The Indian Ocean Dipole (IOD) has returned to neutral values over the last month, having been below −0.4 °C (the negative IOD threshold) since mid-June. As negative IOD values persisted for three months, 2014 is considered a negative IOD year. The latest weekly index value (to 14 September 2014) is –0.3 °C, with model outlooks indicating that the tropical Indian Ocean will remain in the neutral range for the remainder of 2014. A negative IOD pattern typically brings wetter conditions to inland and southern Australia during winter and spring.

The following graph shows the average forecast value of the IOD index for each international model surveyed for the selected calendar month. If the majority of models are approaching or exceeding the blue dashed line, then there is an increased risk of a negative IOD event. If the majority of models are approaching or exceeding the red dashed line, then there is an increased risk of a positive IOD event.

IOD Outlook

These form controls display per month outlook graphs.

Latest POAMA IOD outlook Models information

Predictive Ocean Atmosphere Model for Australia (POAMA)

POAMA, run at the Bureau of Meteorology, generates an eight-monthly forecast on the first day of each month. The most recent model run (started in August) predicts NINO3.4 is likely to remain well within neutral bounds throughout the forecast period. The following forecast values (at the top of the table) are for the ensemble mean.

Month 2

NINO3.4 forecast value: Not available

Range Category Frequency distribution
below −0.8 °C: (Cool) Unavailable
  (Neutral) Unavailable
above +0.8 °C: (Warm) Unavailable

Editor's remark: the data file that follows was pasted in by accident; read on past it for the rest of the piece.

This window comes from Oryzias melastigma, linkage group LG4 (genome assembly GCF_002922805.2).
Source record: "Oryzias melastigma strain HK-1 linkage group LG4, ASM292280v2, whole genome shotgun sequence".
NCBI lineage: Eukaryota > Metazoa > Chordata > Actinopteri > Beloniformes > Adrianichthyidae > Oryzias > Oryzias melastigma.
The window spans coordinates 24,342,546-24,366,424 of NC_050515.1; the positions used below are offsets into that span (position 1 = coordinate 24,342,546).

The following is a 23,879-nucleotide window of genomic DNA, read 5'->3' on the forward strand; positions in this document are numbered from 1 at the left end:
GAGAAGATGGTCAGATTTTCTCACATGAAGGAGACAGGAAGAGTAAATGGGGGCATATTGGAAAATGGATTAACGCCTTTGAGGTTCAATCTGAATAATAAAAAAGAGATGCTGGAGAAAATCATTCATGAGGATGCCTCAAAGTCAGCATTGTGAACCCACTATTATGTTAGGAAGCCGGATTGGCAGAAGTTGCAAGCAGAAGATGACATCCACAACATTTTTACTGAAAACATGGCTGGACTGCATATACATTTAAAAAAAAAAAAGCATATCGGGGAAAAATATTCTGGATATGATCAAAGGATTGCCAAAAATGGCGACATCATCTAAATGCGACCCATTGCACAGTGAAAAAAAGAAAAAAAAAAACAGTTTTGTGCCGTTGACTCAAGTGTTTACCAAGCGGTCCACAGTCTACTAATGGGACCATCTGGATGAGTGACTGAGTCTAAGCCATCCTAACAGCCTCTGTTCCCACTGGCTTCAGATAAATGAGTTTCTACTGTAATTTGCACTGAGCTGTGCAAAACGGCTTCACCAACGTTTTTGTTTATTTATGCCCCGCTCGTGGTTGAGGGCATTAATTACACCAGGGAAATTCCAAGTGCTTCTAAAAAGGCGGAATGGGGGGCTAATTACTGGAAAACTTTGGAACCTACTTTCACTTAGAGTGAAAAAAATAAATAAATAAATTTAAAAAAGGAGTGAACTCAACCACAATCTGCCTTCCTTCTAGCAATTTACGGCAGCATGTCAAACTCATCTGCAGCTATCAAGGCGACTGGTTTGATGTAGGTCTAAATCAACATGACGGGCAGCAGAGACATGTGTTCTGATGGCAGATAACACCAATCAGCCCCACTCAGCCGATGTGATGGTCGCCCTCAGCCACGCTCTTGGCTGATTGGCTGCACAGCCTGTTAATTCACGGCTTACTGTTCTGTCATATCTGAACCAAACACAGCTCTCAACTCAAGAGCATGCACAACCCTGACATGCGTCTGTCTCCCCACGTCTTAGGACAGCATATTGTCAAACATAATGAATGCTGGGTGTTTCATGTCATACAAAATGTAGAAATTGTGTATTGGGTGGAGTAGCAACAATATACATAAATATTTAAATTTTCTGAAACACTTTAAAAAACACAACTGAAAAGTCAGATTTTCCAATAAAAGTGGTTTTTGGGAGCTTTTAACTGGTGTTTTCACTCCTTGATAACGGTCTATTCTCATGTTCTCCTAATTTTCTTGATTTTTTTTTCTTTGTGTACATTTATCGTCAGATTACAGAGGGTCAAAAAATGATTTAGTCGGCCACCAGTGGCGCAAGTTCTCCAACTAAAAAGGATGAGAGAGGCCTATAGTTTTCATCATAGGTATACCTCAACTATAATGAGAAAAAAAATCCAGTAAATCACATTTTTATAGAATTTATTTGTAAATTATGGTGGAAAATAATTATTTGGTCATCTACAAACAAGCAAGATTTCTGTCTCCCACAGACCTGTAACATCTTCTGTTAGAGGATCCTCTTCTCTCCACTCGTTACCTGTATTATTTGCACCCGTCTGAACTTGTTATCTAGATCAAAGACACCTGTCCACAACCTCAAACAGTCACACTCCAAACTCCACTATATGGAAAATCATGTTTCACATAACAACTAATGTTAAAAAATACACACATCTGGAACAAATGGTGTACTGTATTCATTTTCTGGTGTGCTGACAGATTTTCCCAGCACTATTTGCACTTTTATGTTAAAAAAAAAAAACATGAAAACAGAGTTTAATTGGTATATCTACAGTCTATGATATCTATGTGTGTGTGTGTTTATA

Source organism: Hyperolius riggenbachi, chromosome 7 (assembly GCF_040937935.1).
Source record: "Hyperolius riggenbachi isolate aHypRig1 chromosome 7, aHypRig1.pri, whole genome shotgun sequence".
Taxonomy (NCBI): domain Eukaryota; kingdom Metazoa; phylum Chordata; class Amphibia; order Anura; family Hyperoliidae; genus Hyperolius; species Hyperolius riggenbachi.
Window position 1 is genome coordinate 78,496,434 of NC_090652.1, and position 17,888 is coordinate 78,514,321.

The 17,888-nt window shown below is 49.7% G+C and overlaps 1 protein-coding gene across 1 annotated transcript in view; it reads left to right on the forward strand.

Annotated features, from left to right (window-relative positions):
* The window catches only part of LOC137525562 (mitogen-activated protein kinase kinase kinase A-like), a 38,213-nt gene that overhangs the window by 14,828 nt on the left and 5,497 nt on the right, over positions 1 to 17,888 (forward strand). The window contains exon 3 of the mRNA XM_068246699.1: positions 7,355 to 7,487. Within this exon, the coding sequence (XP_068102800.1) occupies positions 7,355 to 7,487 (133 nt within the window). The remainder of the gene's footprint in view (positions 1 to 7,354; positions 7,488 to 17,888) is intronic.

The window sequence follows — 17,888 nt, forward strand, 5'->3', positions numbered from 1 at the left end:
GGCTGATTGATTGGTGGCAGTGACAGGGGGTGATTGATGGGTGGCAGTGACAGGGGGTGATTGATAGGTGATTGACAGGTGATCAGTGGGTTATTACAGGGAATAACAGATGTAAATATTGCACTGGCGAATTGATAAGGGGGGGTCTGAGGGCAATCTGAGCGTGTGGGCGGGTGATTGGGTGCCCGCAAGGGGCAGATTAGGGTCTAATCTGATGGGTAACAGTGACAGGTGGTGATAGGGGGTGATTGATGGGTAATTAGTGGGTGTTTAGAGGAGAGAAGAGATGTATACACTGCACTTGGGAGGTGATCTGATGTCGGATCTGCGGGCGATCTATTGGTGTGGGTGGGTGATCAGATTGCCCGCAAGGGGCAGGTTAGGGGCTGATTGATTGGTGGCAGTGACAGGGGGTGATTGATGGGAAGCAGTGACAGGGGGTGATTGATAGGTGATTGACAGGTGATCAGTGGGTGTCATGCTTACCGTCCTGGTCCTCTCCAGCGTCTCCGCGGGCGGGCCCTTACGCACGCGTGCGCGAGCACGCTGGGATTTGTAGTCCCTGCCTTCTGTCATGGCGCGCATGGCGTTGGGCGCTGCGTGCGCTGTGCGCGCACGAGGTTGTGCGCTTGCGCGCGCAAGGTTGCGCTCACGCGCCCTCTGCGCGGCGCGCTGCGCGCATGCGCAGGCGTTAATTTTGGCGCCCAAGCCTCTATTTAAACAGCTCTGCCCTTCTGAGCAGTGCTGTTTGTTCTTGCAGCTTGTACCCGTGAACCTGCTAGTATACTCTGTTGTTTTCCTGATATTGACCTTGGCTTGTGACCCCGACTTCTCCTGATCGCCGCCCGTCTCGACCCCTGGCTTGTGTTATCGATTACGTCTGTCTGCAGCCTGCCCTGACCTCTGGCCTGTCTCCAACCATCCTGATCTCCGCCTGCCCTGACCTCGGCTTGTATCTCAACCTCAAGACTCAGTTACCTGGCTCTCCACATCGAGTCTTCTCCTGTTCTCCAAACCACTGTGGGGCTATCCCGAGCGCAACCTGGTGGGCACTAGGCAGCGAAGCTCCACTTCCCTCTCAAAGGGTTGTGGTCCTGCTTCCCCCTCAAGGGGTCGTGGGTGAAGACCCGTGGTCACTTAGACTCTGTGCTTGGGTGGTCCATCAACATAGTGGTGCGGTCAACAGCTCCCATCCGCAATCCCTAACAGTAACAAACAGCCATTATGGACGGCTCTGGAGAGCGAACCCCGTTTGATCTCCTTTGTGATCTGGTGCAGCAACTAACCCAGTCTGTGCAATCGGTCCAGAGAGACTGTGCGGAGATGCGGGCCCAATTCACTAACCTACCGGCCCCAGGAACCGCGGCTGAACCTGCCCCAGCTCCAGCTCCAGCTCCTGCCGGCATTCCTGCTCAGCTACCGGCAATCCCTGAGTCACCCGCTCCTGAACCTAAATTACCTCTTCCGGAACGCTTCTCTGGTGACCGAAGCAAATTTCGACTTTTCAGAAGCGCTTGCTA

Month 4

NINO3.4 forecast value: Not available

Range Category Frequency distribution
below −0.8 °C: (Cool) Unavailable
  (Neutral) Unavailable
above +0.8 °C: (Warm) Unavailable

Month 6

NINO3.4 forecast value: Not available

Range Category Frequency distribution
below −0.8 °C: (Cool) Unavailable
  (Neutral) Unavailable
above +0.8 °C: (Warm) Unavailable

More information:

Model details

The models used within our survey are listed below with links to their agency homepages, model output and technical information about the model.

Agency/Source/Provider Latest
NINO3.4
Latest
IOD
Model Model run used in this survey:
BOM - Bureau of Meteorology View NINO3.4 data
View IOD data POAMA
Unavailable
Meteorological Service of Canada View NINO3.4 data (via IRI multi model plume) Unavailable CanSIPS Unavailable
ECMWF (EU) View NINO3.4 data Not public System4 Unavailable
JMA View NINO3.4 data Unavailable JMA/MRI-CGCM Unavailable
METEO-FRANCE View NINO3.4 data (via IRI multi model plume) Not public ARPEGE 1 April 2013
NASA - GMAO (USA) View NINO3.4 data
View IOD data GEOS5
1 April 2013
NOAA - NCEP (USA) View NINO3.4 data
Unavailable CFSv2 Unavailable
UKMO View NINO3.4 data Not public GloSea5 Unavailable

Product Code: IDCKGLM000

Next update expected Unavailable

Model data are provided for Bureau of Meteorology use by the agencies detailed in the Models section. Respective agency copyright applies to these data.